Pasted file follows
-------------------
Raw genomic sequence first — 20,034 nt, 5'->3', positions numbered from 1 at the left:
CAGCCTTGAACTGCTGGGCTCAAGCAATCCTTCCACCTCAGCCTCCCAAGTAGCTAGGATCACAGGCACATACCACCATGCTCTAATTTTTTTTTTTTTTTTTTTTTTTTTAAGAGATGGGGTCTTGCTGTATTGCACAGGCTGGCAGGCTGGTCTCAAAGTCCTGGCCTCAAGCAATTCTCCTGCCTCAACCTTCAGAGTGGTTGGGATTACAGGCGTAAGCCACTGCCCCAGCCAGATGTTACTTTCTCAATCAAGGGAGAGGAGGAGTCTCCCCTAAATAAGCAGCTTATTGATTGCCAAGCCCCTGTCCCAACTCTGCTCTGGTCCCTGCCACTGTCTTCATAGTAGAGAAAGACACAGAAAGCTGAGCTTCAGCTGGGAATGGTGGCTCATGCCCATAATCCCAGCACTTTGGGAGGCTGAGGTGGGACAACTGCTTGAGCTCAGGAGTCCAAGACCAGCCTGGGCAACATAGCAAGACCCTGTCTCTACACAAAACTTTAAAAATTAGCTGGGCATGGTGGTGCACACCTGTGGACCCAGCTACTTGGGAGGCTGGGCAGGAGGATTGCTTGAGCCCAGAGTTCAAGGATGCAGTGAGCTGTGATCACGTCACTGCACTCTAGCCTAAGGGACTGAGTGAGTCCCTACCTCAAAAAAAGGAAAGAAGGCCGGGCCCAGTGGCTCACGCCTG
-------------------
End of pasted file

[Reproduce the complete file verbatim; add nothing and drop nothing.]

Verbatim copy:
Raw genomic sequence first — 20,034 nt, 5'->3', positions numbered from 1 at the left:
CAGCCTTGAACTGCTGGGCTCAAGCAATCCTTCCACCTCAGCCTCCCAAGTAGCTAGGATCACAGGCACATACCACCATGCTCTAATTTTTTTTTTTTTTTTTTTTTTTTTAAGAGATGGGGTCTTGCTGTATTGCACAGGCTGGCAGGCTGGTCTCAAAGTCCTGGCCTCAAGCAATTCTCCTGCCTCAACCTTCAGAGTGGTTGGGATTACAGGCGTAAGCCACTGCCCCAGCCAGATGTTACTTTCTCAATCAAGGGAGAGGAGGAGTCTCCCCTAAATAAGCAGCTTATTGATTGCCAAGCCCCTGTCCCAACTCTGCTCTGGTCCCTGCCACTGTCTTCATAGTAGAGAAAGACACAGAAAGCTGAGCTTCAGCTGGGAATGGTGGCTCATGCCCATAATCCCAGCACTTTGGGAGGCTGAGGTGGGACAACTGCTTGAGCTCAGGAGTCCAAGACCAGCCTGGGCAACATAGCAAGACCCTGTCTCTACACAAAACTTTAAAAATTAGCTGGGCATGGTGGTGCACACCTGTGGACCCAGCTACTTGGGAGGCTGGGCAGGAGGATTGCTTGAGCCCAGAGTTCAAGGATGCAGTGAGCTGTGATCACGTCACTGCACTCTAGCCTAAGGGACTGAGTGAGTCCCTACCTCAAAAAAAGGAAAGAAGGCCGGGCCCAGTGGCTCACGCCTG